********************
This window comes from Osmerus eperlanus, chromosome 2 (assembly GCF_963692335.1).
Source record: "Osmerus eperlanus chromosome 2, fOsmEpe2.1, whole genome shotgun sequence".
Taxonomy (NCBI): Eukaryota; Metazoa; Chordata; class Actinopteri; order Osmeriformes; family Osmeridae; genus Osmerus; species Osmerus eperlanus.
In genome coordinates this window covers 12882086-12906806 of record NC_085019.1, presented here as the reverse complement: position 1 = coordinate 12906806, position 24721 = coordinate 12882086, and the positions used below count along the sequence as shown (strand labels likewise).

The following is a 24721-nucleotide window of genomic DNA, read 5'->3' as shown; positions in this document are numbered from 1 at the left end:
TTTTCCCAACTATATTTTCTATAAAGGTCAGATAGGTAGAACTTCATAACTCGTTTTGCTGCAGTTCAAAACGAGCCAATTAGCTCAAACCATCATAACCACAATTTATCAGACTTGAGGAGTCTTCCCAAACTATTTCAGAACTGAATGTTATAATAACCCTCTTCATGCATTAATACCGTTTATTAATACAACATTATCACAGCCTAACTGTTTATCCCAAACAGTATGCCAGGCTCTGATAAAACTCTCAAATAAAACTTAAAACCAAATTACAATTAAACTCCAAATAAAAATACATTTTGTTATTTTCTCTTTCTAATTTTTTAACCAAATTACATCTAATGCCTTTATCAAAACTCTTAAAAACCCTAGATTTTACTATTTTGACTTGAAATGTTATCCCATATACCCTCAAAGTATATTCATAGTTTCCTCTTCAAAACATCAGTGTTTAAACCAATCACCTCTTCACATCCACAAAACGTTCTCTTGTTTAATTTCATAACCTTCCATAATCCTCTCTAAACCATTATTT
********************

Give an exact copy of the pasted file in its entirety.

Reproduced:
This window comes from Osmerus eperlanus, chromosome 2 (assembly GCF_963692335.1).
Source record: "Osmerus eperlanus chromosome 2, fOsmEpe2.1, whole genome shotgun sequence".
Taxonomy (NCBI): Eukaryota; Metazoa; Chordata; class Actinopteri; order Osmeriformes; family Osmeridae; genus Osmerus; species Osmerus eperlanus.
In genome coordinates this window covers 12882086-12906806 of record NC_085019.1, presented here as the reverse complement: position 1 = coordinate 12906806, position 24721 = coordinate 12882086, and the positions used below count along the sequence as shown (strand labels likewise).

The following is a 24721-nucleotide window of genomic DNA, read 5'->3' as shown; positions in this document are numbered from 1 at the left end:
TTTTCCCAACTATATTTTCTATAAAGGTCAGATAGGTAGAACTTCATAACTCGTTTTGCTGCAGTTCAAAACGAGCCAATTAGCTCAAACCATCATAACCACAATTTATCAGACTTGAGGAGTCTTCCCAAACTATTTCAGAACTGAATGTTATAATAACCCTCTTCATGCATTAATACCGTTTATTAATACAACATTATCACAGCCTAACTGTTTATCCCAAACAGTATGCCAGGCTCTGATAAAACTCTCAAATAAAACTTAAAACCAAATTACAATTAAACTCCAAATAAAAATACATTTTGTTATTTTCTCTTTCTAATTTTTTAACCAAATTACATCTAATGCCTTTATCAAAACTCTTAAAAACCCTAGATTTTACTATTTTGACTTGAAATGTTATCCCATATACCCTCAAAGTATATTCATAGTTTCCTCTTCAAAACATCAGTGTTTAAACCAATCACCTCTTCACATCCACAAAACGTTCTCTTGTTTAATTTCATAACCTTCCATAATCCTCTCTAAACCATTATTT